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What is Endometrial Ablation?

What is Endometrial Ablation?

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What is endometrial ablation?

    Endometrial ablation is the removal or destruction of the endometrium (lining of the uterus).  Endometrial ablation is an alternative to hysterectomy for women with heavy uterine bleeding who are wish to avoid hysterectomy.  Most women who have had a successful endometrial ablation will have little or no menstrual bleeding.

     

How is endometrial ablation done?

    Endometrial ablation is usually done using a hysteroscope or resectoscope.  The procedure was developed by Dr. Goldrath in 1979 using a Nd:YAG laser.  I brought endometrial ablation to Northern California in 1985 using the laser.  Although my results of endometrial ablation using the laser were excellent, it is more efficient to use a high-frequency electrical current delivered through a resectoscope.  The resectoscope can also be used to remove fibroids that are inside the cavity of the uterus and polyps. 

 

What are the different types of endometrial ablation using the resectoscope?

The resectoscope can be used in several ways.  In a "roller-ball" endometrial ablation a ball-shaped electrode is used to deliver energy to the endometrium, not unlike a microwave.  This destroys the endometrium.  In another method called "endo-myometrial" resection, a loop electrode is used to shave off the endometrium and some of the underlying tissue.  Often the roller-ball is used to coagualte the wall of the uterus after the endometrium is removed.  There are a number of variations on these techniques that probably have little effect on outcome.   For example, a barrel shaped electrode can be used to "vaporize" tissue, or one type of resectoscope uses a device to automatically remove tissue that is shaved off.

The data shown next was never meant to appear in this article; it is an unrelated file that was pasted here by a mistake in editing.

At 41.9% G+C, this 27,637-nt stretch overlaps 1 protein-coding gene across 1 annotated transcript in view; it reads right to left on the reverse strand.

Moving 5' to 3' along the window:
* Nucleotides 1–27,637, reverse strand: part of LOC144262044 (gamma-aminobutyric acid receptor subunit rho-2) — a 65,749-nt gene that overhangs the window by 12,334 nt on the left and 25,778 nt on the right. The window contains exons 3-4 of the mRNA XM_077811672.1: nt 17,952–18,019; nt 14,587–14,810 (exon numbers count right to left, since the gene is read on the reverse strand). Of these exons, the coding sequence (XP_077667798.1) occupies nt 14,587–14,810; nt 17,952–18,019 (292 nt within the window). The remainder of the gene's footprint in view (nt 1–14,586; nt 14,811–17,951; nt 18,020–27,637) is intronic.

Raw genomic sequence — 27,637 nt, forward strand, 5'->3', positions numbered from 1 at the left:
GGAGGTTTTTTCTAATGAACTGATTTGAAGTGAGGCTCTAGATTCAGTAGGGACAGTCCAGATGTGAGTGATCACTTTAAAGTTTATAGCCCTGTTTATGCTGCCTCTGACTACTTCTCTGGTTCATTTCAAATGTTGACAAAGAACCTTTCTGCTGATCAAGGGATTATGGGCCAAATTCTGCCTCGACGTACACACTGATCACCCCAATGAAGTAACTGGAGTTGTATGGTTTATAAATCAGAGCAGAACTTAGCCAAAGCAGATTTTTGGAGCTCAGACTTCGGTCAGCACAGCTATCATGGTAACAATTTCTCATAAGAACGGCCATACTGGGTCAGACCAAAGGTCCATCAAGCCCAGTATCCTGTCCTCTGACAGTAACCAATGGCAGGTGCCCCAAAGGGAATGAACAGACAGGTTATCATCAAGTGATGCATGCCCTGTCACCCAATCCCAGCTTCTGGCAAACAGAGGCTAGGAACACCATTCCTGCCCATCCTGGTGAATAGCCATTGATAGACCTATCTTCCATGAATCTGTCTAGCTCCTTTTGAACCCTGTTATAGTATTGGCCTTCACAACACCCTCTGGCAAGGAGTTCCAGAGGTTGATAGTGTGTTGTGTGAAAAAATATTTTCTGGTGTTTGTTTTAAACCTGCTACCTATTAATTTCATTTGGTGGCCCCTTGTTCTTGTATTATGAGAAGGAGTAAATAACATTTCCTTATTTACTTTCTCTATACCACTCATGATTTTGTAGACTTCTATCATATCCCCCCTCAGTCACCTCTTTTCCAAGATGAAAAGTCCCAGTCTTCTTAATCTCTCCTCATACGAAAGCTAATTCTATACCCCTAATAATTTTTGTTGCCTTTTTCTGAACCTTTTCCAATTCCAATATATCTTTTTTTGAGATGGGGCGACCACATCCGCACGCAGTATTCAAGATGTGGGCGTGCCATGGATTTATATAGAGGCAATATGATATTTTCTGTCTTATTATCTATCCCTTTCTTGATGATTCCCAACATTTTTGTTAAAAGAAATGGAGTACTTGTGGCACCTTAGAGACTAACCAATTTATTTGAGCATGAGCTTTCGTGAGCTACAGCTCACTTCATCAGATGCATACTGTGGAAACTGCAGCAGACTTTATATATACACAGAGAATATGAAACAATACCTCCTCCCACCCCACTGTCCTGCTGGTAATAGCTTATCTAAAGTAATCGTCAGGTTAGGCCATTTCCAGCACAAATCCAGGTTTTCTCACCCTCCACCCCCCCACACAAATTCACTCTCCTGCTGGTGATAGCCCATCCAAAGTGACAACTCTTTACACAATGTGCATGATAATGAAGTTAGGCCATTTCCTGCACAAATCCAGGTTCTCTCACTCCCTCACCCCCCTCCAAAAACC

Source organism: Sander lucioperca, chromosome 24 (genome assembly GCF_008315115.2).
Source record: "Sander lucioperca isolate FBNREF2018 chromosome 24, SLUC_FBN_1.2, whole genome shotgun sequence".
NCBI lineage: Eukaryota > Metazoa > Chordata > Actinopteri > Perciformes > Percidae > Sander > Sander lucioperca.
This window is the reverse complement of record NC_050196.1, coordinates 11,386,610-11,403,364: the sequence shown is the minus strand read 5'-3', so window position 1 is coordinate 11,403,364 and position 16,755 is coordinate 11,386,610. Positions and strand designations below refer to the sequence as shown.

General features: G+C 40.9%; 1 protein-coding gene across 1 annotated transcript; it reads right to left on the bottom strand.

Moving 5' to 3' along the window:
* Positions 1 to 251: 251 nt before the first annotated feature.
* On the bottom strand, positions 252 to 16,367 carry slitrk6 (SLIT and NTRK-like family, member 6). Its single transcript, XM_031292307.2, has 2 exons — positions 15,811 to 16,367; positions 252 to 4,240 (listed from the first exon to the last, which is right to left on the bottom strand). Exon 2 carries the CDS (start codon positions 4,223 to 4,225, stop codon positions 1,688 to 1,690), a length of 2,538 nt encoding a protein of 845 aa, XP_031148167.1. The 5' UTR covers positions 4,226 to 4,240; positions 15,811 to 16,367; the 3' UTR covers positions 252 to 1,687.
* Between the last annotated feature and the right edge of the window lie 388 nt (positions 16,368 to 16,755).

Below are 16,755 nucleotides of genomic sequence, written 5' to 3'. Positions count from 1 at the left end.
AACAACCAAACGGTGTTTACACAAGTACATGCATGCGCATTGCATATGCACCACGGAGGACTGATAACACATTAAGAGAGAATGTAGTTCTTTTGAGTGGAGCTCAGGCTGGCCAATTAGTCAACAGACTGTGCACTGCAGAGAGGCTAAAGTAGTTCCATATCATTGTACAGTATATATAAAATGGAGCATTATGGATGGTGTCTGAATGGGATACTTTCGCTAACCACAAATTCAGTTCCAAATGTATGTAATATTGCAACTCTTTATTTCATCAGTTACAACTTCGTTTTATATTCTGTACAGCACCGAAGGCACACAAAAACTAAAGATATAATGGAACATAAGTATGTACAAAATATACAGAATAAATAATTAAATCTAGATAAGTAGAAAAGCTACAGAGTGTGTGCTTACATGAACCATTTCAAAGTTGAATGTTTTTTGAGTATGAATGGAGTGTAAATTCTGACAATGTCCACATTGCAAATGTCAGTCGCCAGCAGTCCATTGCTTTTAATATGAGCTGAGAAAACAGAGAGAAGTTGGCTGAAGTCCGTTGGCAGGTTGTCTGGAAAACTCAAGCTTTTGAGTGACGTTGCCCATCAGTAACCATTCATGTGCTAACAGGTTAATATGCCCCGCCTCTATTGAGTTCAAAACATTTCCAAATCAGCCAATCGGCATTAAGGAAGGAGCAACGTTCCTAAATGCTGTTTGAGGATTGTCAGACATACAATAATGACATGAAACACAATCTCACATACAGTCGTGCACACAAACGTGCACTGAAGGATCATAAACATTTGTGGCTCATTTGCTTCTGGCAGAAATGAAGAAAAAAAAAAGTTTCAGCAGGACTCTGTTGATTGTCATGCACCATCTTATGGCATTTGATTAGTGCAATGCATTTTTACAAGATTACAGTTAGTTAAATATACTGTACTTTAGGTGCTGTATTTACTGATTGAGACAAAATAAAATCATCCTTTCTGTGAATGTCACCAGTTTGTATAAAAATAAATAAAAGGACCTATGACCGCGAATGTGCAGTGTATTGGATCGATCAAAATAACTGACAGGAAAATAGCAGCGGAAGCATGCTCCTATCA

Doesn't a D&C do the same thing?

    A D&C is a blind procedure in which the lining of the uterus is scraped.  This is similar to mowing a lawn with your eyes closed - large areas may be missed.  In addition, a D&C only scrapes the surface, similar to mowing a lawn.  Unless the "soil" is removed, there will not be any long lasting effect.  In fact, there has not been a single study published showing any long-term benefit of a D&C.

 

What is a "balloon ablation"?

    Although the resectoscope provides excellent results in experienced hands, the technique is difficult to master.  Other methods of destroying the endometrium,  have been investigated.  Two balloon devices have been extensively investigated:  the Thermachoice™ and the Vestablate™. 

    The Thermachoice™ device uses a balloon placed in the uterine cavity through the cervix.  Hot water is circulated inside the balloon.   The Vestablate™ balloon has metal electrodes on the surface, with thermisters in each electrode to monitor temperature.  When the device is activated, radio frequency current is applied to the electrodes, and a computer controls the temperature used to destroy the endometrium.  

    Both devices showed excellent results in well controlled studies.  The Thermachoice™  balloon has received FDA approval, while the Vestablate™ is expected to be approved at the end of 1998. 

Will I still have periods after an ablation?